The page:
Newly discovered super-Earth exoplanet may harbour alien life
Although likely cold (-170 degrees centigrade), it could still have the potential to harbour primitive life if it has a large, hot iron or nickel core and enhanced geothermal activity said researchers.
New York: The recently discovered cold super-Earth exoplanet orbiting around the red dwarf Barnard -- the second closest star system to Earth -- has the potential to harbour primitive life, says a study. Barnard b (or GJ 699 b) is a super-Earth with a minimum of 3.2 Earth masses. It orbits its red star every 233 days near the snow-line, a distance where water freezes.
Although likely cold (-170 degrees centigrade), it could still have the potential to harbour primitive life if it has a large, hot iron or nickel core and enhanced geothermal activity, said researchers from the Villanova University in the US.
"Geothermal heating could support `life zones` under its surface, akin to subsurface lakes found in Antarctica," said Edward Guinan, Astrophysicist at the varsity. "We note that the surface temperature on Jupiter`s icy moon Europa is similar to Barnard b but because of tidal heating, Europa probably has liquid oceans under its icy surface," Guinan added.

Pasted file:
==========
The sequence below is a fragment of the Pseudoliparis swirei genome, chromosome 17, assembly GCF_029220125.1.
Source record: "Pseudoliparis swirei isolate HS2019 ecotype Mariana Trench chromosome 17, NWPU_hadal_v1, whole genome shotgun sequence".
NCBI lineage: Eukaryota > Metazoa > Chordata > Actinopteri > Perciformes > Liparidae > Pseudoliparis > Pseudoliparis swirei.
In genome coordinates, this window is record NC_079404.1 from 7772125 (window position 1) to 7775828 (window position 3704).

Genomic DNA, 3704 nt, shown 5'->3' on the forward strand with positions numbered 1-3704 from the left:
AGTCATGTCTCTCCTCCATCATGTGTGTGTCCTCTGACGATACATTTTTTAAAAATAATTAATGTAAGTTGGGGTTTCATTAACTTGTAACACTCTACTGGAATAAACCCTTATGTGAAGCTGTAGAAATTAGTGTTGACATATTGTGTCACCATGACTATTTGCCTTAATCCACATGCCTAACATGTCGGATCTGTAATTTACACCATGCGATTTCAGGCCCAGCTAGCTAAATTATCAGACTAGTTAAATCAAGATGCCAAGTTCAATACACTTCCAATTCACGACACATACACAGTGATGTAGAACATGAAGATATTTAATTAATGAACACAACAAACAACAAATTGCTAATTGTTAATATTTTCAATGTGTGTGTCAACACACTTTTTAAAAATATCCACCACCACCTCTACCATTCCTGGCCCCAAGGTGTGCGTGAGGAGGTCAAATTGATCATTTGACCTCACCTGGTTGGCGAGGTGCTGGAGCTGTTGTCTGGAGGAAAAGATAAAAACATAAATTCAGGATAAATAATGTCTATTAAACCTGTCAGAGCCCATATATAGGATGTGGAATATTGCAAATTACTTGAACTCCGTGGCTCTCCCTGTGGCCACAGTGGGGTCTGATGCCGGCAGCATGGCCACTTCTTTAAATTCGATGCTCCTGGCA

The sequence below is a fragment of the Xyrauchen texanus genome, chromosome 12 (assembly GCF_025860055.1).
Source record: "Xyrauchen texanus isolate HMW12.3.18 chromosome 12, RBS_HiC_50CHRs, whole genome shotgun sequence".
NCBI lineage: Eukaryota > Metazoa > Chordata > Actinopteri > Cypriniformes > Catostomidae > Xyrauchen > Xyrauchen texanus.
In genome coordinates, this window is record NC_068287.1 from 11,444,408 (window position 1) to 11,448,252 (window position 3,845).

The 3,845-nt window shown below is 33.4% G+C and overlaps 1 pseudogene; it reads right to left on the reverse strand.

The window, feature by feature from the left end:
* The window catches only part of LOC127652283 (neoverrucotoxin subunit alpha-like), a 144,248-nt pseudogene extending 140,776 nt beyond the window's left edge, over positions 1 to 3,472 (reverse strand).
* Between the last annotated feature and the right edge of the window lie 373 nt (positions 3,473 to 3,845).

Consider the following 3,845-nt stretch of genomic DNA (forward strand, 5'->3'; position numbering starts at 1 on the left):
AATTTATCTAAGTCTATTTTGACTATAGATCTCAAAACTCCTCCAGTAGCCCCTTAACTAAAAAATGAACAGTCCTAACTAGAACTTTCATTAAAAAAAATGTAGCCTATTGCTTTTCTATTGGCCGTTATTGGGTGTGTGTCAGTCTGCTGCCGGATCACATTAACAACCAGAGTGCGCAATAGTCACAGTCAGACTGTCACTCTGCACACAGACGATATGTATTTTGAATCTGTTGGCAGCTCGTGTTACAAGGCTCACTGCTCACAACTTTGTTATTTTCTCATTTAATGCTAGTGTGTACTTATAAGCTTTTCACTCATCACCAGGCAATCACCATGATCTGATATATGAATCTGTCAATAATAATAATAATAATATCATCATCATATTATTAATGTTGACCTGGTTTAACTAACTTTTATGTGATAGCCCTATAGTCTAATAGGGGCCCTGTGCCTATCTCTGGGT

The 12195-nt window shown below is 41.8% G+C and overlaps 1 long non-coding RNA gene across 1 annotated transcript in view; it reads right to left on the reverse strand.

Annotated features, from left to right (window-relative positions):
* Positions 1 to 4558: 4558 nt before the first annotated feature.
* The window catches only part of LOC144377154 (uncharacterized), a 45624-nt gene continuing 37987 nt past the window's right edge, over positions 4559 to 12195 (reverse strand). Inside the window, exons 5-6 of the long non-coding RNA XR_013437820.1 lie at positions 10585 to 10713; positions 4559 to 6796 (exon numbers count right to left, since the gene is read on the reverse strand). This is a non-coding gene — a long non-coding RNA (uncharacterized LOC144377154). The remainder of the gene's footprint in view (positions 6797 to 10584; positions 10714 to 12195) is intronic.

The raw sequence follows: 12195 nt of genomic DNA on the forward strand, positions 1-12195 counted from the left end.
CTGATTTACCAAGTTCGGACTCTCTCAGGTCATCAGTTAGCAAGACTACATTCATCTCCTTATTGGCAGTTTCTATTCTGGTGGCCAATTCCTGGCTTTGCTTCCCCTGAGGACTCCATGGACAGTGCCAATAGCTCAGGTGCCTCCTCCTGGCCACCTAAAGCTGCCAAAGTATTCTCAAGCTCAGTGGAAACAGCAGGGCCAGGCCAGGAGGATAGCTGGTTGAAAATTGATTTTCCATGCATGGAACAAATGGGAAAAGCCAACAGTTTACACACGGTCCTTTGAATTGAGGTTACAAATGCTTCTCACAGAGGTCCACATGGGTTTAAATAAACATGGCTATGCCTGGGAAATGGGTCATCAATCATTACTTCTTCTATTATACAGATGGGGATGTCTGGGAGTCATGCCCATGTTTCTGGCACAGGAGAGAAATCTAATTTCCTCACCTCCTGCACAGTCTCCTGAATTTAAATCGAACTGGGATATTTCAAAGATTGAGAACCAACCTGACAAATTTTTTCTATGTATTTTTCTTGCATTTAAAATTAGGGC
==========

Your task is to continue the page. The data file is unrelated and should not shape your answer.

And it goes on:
The results were announced at the 233rd meeting of the American Astronomy Society (AAS) in Seattle. Although very faint, it may be possible for Barnard b to be imaged by future very large telescopes, according to Guinan.
"Such observations will shed light on the nature of the planet`s atmosphere, surface, and potential habitability," he said. The most significant aspect of the discovery of Barnard`s star b is that the two nearest star systems to the Sun are now known to host planets.
"This supports previous studies based on Kepler Mission data, inferring that planets can be very common throughout the galaxy, even numbering in the tens of billions," said co-author Scott Engle from the varsity.
"Also, Barnard`s Star is about twice as old as the Sun -- about nine billion years old compared to 4.6 billion years for the Sun. The universe has been producing Earth-size planets far longer than we, or even the Sun itself, have existed."